To enact a policy agenda that differs from the status quo, any president must have a clear vision and strong organizational focus. This goes double for an issue as complex and contentious as the Israeli-Palestinian conflict. Trump did not prioritize coming up with concrete policy solutions to the Israeli-Palestinian conflict during the course of the election campaign, though his stated diplomatic ambitions revolve around ‘deal-making.’ If Trump intends the two-state solution to remain a real possibility as opposed to a turn of phrase, he must now pursue any and all measures to preserve it.
A Just One-State Solution?
In December, former Secretary of State John Kerry warned of a key juncture in which Israel would have to choose between a two-state solution—which would guarantee the rights and aspirations of both Israelis and Palestinians to live in states coterminous with their political communities and able to determine their futures—and a one-state solution that would place Israel’s commitment to democracy at direct odds with its identity as a Jewish state and homeland. Since the Netanyahu-Trump meeting, Jewish Democrats in Congress have stressed the reality of this crossroads.[ix] To ensure a just outcome, a one-state solution must entail the full political inclusion of Palestinians and their rights in every major legal sense of Israeli democracy. It remains to be seen whether the Israeli right-wing would be satisfied with such an outcome.
[i] Orly Azoulay, “Trump: Israel should ‘keep going’ with settlements expansions,” Ynetnews, May 4, 2016, http://www.ynetnews.com/articles/0,7340,L-4799194,00.html.
[ii] Josh Lederman, “1 state or 2? Mixed messages from US on Mideast peace plans,” Associated Press, February 17, 2017, http://bigstory.ap.org/article/09cfac9f8f904745aece5c3d920d1841/1-state-or-2-mixed-messages-us-mideast-peace-plans.
[iii] Barak Ravid, “Trump’s Israel Pick David Friedman at Senate Confirmation Hearing: Two-state Solution Remains Best Path to Peace,” Haaretz, February 16, 2017, http://www.haaretz.com/us-news/LIVE-1.772078/Friedman-confrimation-fact-check.
[iv] Gregory Korte and David Jackson, “Trump and Netanyahu waver on support for two-state solution in Middle East,” USA Today, February 15, 2017, http://www.usatoday.com/story/news/politics/2017/02/15/netanyahu-trump-meeting-no-daylight-two-state-solution/97937580/.
[v] “Erdan: No minister, including Netanyahu, wants a Palestinian state soon,” The Times of Israel, February 13, 2017, http://www.timesofisrael.com/erdan-no-minister-including-netanyahu-wants-a-palestinian-state-soon/; Ido Ben Porat, “Erdan: Tell the world that Israel is ours,” Arutz Sheva, February 12, 2017, http://www.israelnationalnews.com/News/News.aspx/224900; Itamar Eichner, Kobi Nachshoni, and Reuters, “Netanyahu pledges US-Israel relationship ‘about to become stronger,’” Ynetnews, February 13, 2017, http://www.ynetnews.com/articles/0,7340,L-4921905,00.html; Ido Ben Porat, “‘The world respects countries that protect their land,’” Arutz Sheva, February 13, 2017, http://www.israelnationalnews.com/News/News.aspx/224906; Yoni Kempinski, “Hotovely calls for gradual sovereignty,” Arutz Sheva, February 13, 2017, http://www.israelnationalnews.com/News/News.aspx/224868; Yoel Domb, “‘Netanyahu will return with good news for Israel,’” Arutz Sheva, February 13, 2017, http://www.israelnationalnews.com/News/News.aspx/224911.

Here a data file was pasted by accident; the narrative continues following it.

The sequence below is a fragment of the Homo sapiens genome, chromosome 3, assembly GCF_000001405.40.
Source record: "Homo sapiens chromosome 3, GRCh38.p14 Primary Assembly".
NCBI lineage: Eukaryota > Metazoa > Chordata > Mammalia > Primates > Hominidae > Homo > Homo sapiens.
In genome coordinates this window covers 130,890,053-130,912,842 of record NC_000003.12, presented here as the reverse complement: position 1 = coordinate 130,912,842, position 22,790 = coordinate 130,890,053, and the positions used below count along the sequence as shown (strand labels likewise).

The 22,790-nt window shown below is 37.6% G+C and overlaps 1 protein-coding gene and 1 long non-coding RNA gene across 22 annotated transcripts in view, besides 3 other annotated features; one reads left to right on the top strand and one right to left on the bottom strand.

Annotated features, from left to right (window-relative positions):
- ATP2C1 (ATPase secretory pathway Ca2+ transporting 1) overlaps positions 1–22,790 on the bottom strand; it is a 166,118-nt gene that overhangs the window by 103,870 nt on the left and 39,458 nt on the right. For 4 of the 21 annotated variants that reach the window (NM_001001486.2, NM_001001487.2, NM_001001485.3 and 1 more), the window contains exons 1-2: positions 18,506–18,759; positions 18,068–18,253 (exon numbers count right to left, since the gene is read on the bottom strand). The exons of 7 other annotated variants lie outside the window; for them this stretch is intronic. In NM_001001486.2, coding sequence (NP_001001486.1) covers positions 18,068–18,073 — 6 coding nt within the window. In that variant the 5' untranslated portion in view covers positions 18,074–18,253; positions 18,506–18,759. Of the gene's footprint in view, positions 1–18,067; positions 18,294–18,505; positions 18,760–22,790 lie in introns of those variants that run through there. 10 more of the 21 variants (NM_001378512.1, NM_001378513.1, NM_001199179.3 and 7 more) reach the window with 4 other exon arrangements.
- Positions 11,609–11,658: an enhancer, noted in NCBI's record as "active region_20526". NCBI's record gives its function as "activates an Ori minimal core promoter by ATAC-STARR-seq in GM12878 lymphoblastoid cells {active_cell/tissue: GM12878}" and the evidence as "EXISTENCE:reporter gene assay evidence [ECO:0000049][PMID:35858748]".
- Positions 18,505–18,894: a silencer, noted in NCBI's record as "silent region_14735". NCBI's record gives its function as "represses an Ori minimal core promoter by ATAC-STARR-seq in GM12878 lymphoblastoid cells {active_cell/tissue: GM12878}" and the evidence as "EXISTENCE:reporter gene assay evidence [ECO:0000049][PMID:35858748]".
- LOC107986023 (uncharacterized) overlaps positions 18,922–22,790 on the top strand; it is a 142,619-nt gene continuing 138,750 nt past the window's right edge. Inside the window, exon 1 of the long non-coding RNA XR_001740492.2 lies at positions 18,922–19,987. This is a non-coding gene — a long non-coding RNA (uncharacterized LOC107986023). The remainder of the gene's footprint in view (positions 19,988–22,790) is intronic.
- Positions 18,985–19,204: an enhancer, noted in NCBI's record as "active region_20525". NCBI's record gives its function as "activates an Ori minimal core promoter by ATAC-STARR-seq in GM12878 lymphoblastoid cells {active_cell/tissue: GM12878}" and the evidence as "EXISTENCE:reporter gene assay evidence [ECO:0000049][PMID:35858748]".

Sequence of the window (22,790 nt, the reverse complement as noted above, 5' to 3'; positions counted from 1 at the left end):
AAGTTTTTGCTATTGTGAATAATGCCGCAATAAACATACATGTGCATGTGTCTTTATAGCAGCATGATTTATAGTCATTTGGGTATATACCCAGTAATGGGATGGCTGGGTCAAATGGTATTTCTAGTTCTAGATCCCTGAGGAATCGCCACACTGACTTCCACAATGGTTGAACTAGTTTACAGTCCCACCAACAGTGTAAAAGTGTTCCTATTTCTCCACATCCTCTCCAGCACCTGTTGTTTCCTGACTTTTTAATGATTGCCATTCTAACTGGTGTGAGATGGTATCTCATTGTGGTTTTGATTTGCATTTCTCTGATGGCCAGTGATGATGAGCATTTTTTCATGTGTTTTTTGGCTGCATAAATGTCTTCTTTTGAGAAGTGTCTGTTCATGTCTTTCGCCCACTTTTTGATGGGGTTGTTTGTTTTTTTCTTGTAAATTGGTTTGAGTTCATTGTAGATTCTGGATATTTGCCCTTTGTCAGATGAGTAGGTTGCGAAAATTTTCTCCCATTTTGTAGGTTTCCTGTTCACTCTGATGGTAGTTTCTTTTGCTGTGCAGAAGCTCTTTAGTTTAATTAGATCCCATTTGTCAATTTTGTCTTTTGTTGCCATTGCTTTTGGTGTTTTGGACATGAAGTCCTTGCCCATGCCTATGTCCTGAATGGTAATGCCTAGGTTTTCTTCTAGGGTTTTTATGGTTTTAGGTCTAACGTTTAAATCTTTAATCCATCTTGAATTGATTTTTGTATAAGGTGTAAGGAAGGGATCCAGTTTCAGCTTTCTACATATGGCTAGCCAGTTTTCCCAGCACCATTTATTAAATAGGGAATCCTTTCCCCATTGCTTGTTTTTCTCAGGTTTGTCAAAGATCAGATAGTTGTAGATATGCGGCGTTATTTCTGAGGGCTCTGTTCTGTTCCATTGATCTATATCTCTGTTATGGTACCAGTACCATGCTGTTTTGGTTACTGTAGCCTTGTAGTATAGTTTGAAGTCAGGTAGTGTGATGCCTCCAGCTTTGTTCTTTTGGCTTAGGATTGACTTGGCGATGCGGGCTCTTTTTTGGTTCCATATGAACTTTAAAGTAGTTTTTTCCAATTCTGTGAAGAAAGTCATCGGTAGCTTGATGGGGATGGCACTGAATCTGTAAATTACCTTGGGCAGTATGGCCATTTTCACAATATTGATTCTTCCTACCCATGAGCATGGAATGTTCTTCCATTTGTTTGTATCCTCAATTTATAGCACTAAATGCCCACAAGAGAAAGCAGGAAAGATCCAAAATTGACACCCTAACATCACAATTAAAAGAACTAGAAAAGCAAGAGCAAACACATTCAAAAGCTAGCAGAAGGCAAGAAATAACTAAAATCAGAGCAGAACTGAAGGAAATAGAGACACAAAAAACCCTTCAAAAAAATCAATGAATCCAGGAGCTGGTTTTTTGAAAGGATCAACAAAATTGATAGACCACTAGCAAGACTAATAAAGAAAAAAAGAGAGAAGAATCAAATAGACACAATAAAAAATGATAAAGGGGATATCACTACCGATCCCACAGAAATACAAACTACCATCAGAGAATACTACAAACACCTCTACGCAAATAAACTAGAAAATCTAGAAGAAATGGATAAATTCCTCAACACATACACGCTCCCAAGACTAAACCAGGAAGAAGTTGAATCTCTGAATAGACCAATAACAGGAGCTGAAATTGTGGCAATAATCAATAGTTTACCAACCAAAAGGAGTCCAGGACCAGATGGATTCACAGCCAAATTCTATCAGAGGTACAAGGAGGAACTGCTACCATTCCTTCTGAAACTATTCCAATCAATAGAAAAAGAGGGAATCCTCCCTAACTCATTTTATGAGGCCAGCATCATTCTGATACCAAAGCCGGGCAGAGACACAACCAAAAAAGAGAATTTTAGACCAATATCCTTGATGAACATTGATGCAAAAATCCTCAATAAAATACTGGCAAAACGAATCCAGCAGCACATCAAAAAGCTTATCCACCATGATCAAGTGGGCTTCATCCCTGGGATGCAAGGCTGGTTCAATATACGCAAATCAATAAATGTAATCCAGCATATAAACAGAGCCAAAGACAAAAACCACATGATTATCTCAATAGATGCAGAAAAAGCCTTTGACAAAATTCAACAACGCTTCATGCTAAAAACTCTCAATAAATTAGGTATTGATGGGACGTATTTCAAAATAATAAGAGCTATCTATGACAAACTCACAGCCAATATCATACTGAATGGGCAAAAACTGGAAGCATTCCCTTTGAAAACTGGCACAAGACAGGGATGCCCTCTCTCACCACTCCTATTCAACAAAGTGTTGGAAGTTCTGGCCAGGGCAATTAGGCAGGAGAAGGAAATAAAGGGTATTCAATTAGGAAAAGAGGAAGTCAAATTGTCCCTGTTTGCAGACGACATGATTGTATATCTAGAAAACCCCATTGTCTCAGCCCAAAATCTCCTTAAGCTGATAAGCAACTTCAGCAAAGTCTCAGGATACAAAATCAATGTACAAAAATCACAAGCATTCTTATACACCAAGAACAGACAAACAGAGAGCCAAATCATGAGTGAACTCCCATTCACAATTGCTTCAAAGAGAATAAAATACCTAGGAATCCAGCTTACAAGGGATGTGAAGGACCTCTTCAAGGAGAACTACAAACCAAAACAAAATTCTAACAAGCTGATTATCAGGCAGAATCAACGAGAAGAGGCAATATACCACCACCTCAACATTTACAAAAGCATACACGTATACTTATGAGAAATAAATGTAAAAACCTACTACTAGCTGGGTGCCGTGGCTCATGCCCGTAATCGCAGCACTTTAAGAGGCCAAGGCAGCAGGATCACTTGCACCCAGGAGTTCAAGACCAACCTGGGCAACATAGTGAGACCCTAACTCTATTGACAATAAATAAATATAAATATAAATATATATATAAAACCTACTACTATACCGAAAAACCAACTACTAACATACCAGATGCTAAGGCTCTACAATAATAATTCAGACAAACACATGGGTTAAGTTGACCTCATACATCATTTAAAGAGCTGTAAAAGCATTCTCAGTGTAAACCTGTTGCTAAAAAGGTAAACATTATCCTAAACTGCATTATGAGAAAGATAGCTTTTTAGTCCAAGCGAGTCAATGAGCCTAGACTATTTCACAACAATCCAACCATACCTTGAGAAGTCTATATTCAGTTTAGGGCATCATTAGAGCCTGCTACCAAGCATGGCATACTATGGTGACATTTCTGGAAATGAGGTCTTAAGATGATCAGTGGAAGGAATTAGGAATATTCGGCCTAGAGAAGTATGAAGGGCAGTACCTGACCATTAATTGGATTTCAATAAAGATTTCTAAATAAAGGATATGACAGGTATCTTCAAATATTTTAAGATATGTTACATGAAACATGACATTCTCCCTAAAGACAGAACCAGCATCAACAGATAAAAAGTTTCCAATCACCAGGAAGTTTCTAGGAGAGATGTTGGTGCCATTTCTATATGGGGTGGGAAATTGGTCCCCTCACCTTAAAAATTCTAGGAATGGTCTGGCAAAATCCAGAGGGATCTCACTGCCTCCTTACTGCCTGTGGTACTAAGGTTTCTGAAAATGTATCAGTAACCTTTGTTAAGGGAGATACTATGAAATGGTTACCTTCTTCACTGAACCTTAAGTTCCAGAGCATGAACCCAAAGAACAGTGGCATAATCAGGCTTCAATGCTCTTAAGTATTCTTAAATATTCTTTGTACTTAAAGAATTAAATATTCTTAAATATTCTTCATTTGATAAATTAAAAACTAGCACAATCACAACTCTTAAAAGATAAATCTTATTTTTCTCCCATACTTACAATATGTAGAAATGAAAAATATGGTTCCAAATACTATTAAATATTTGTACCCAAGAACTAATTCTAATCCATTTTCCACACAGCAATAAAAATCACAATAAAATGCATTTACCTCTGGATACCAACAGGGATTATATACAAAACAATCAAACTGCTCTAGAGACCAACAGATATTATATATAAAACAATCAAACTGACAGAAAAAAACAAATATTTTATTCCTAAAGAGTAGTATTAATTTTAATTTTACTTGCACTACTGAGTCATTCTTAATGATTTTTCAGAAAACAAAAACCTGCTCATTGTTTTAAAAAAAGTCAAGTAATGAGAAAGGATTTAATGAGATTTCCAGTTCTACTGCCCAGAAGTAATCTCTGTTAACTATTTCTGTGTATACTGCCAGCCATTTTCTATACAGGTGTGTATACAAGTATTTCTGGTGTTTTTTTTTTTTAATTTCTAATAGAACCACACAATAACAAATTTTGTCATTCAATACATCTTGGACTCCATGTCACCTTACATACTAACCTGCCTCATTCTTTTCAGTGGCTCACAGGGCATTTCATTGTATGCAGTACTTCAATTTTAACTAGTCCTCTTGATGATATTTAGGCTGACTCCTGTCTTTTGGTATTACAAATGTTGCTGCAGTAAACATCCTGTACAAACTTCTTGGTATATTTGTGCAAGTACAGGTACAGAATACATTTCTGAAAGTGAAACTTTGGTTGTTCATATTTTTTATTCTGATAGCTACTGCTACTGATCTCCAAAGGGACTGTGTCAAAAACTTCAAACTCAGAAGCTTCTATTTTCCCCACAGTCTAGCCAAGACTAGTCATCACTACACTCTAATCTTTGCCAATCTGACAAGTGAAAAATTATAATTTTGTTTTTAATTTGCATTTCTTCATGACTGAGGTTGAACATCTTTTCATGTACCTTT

[vi] Andrew Carey and Emanuella Grinberg, “Israel’s parliament passes West Bank outposts bill,” CNN, February 7, 2017, http://www.cnn.com/2017/02/06/middleeast/israel-knesset-west-bank-outposts-bill/index.html.
[vii] Representative maps: Jennifer Williams and Javier Zarracina, “The growth of Israeli settlements, explained in 5 charts,” Vox, last updated December 30, 2016, http://www.vox.com/world/2016/12/30/14088842/israeli-settlements-explained-in-5-charts.
[viii] Ilan Goldenberg, “Trump’s ‘Outside-In’ Approach to Israel-Palestine Won’t Work Right Now,” Foreign Policy, February 13, 2017, https://foreignpolicy.com/2017/02/13/trumps-outside-in-approach-to-israeli-palestinian-peacemaking-wont-work-right-now-peace-conflict-two-state-solution/.
[ix] Julian Pecquet, “Jewish lawmakers rip Trump over two-state walkback,” Al-Monitor, February 15, 2017, http://www.al-monitor.com/pulse/originals/2017/02/jewish-lawmakers-rip-trump-over-two-state-walkback.html.